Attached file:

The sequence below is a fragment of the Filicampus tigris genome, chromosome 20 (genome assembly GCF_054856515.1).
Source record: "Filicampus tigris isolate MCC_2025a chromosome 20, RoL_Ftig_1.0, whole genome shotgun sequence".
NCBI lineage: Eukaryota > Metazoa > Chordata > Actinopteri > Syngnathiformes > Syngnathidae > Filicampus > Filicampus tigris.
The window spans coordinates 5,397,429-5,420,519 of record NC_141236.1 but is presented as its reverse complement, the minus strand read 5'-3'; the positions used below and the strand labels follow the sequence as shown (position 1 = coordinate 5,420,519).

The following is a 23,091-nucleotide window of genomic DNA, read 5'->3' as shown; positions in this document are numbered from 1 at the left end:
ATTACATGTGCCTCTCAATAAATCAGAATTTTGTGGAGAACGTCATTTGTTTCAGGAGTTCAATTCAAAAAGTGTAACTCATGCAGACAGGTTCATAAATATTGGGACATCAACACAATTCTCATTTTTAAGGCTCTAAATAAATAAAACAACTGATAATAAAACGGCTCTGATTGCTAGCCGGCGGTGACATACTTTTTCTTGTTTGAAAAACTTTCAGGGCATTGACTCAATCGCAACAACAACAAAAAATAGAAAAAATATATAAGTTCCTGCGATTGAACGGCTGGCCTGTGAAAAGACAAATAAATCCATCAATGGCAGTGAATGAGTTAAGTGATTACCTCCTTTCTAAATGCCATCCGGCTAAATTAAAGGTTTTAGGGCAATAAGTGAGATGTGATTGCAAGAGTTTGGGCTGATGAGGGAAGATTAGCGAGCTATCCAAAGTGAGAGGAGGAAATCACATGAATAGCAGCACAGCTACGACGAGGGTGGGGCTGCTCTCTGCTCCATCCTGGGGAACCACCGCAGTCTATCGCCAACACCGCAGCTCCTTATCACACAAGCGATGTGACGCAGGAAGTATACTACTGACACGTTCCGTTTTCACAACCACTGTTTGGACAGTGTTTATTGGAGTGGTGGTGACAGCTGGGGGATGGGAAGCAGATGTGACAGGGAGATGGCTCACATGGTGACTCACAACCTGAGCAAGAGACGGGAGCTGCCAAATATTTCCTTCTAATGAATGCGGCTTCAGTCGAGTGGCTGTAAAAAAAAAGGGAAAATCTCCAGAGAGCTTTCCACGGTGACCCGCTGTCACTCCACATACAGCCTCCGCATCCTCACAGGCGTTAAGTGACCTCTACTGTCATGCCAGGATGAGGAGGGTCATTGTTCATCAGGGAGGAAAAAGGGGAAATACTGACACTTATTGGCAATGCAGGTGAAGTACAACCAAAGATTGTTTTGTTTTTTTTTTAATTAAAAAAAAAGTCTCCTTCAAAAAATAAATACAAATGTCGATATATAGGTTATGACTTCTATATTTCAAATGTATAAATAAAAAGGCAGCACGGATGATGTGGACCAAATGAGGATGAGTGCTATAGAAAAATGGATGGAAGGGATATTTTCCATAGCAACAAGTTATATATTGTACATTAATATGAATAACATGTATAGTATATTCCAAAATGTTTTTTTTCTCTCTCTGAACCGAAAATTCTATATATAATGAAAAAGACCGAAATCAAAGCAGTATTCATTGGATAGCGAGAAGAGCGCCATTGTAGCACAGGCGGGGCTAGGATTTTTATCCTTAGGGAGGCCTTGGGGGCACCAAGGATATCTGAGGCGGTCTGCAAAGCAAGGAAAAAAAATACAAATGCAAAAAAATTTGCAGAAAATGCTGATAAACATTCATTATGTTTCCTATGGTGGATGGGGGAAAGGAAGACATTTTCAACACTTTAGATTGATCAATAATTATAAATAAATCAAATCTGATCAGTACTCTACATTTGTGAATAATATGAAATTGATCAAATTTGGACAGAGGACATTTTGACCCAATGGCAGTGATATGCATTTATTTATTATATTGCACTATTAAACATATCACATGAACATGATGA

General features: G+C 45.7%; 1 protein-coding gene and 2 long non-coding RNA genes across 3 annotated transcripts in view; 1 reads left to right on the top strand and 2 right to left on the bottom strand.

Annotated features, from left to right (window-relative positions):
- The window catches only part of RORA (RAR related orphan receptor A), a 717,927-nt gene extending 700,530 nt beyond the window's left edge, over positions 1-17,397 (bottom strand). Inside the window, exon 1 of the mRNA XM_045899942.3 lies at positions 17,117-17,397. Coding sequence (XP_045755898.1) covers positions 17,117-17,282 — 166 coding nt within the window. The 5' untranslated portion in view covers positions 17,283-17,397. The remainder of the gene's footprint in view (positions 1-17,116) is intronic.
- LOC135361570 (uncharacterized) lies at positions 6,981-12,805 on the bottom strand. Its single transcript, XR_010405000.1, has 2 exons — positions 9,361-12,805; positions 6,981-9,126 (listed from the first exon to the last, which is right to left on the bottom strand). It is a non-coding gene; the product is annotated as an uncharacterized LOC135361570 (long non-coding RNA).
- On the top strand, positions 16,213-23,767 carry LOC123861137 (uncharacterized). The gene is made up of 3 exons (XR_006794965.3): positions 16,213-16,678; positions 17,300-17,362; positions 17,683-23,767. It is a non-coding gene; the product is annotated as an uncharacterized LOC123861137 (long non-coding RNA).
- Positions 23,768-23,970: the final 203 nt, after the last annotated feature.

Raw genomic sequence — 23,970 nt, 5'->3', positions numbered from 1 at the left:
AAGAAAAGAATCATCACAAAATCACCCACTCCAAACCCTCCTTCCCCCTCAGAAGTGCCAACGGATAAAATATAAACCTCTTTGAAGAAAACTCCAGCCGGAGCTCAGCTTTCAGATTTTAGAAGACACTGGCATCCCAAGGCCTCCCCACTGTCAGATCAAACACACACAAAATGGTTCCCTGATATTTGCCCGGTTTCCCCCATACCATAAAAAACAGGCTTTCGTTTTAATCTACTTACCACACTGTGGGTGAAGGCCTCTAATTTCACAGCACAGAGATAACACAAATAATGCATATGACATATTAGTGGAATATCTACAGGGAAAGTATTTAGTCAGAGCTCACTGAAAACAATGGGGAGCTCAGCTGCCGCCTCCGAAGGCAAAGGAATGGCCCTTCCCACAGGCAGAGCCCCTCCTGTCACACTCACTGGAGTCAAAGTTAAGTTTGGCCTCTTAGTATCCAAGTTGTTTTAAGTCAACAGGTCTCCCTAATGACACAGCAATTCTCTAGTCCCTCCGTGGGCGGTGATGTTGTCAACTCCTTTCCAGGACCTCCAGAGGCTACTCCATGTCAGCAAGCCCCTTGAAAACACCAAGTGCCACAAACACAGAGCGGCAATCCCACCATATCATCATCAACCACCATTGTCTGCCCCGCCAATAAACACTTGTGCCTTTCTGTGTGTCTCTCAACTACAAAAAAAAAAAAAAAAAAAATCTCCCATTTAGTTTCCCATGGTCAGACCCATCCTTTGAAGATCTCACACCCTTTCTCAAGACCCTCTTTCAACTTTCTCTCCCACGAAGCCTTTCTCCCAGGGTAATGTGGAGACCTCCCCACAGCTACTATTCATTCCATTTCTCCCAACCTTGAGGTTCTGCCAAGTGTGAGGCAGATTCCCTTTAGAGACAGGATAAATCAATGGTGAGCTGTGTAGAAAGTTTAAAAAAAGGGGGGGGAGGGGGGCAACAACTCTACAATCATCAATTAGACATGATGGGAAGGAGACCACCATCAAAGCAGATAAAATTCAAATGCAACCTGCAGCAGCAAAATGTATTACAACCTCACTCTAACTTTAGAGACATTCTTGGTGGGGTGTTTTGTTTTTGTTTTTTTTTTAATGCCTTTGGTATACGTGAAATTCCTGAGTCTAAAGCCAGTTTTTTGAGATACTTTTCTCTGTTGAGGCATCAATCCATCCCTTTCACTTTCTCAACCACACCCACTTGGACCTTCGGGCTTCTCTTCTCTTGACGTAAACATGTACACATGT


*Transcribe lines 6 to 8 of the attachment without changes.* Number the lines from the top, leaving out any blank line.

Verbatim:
ATTACATGTGCCTCTCAATAAATCAGAATTTTGTGGAGAACGTCATTTGTTTCAGGAGTTCAATTCAAAAAGTGTAACTCATGCAGACAGGTTCATAAATATTGGGACATCAACACAATTCTCATTTTTAAGGCTCTAAATAAATAAAACAACTGATAATAAAACGGCTCTGATTGCTAGCCGGCGGTGACATACTTTTTCTTGTTTGAAAAACTTTCAGGGCATTGACTCAATCGCAACAACAACAAAAAATAGAAAAAATATATAAGTTCCTGCGATTGAACGGCTGGCCTGTGAAAAGACAAATAAATCCATCAATGGCAGTGAATGAGTTAAGTGATTACCTCCTTTCTAAATGCCATCCGGCTAAATTAAAGGTTTTAGGGCAATAAGTGAGATGTGATTGCAAGAGTTTGGGCTGATGAGGGAAGATTAGCGAGCTATCCAAAGTGAGAGGAGGAAATCACATGAATAGCAGCACAGCTACGACGAGGGTGGGGCTGCTCTCTGCTCCATCCTGGGGAACCACCGCAGTCTATCGCCAACACCGCAGCTCCTTATCACACAAGCGATGTGACGCAGGAAGTATACTACTGACACGTTCCGTTTTCACAACCACTGTTTGGACAGTGTTTATTGGAGTGGTGGTGACAGCTGGGGGATGGGAAGCAGATGTGACAGGGAGATGGCTCACATGGTGACTCACAACCTGAGCAAGAGACGGGAGCTGCCAAATATTTCCTTCTAATGAATGCGGCTTCAGTCGAGTGGCTGTAAAAAAAAAGGGAAAATCTCCAGAGAGCTTTCCACGGTGACCCGCTGTCACTCCACATACAGCCTCCGCATCCTCACAGGCGTTAAGTGACCTCTACTGTCATGCCAGGATGAGGAGGGTCATTGTTCATCAGGGAGGAAAAAGGGGAAATACTGACACTTATTGGCAATGCAGGTGAAGTACAACCAAAGATTGTTTTGTTTTTTTTTTAATTAAAAAAAAAGTCTCCTTCAAAAAATAAATACAAATGTCGATATATAGGTTATGACTTCTATATTTCAAATGTATAAATAAAAAGGCAGCACGGATGATGTGGACCAAATGAGGATGAGTGCTATAGAAAAATGGATGGAAGGGATATTTTCCATAGCAACAAGTTATATATTGTACATTAATATGAATAACATGTATAGTATATTCCAAAATGTTTTTTTTCTCTCTCTGAACCGAAAATTCTATATATAATGAAAAAGACCGAAATCAAAGCAGTATTCATTGGATAGCGAGAAGAGCGCCATTGTAGCACAGGCGGGGCTAGGATTTTTATCCTTAGGGAGGCCTTGGGGGCACCAAGGATATCTGAGGCGGTCTGCAAAGCAAGGAAAAAAAATACAAATGCAAAAAAATTTGCAGAAAATGCTGATAAACATTCATTATGTTTCCTATGGTGGATGGGGGAAAGGAAGACATTTTCAACACTTTAGATTGATCAATAATTATAAATAAATCAAATCTGATCAGTACTCTACATTTGTGAATAATATGAAATTGATCAAATTTGGACAGAGGACATTTTGACCCAATGGCAGTGATATGCATTTATTTATTATATTGCACTATTAAACATATCACATGAACATGATGA

General features: G+C 45.7%; 1 protein-coding gene and 2 long non-coding RNA genes across 3 annotated transcripts in view; 1 reads left to right on the top strand and 2 right to left on the bottom strand.

Annotated features, from left to right (window-relative positions):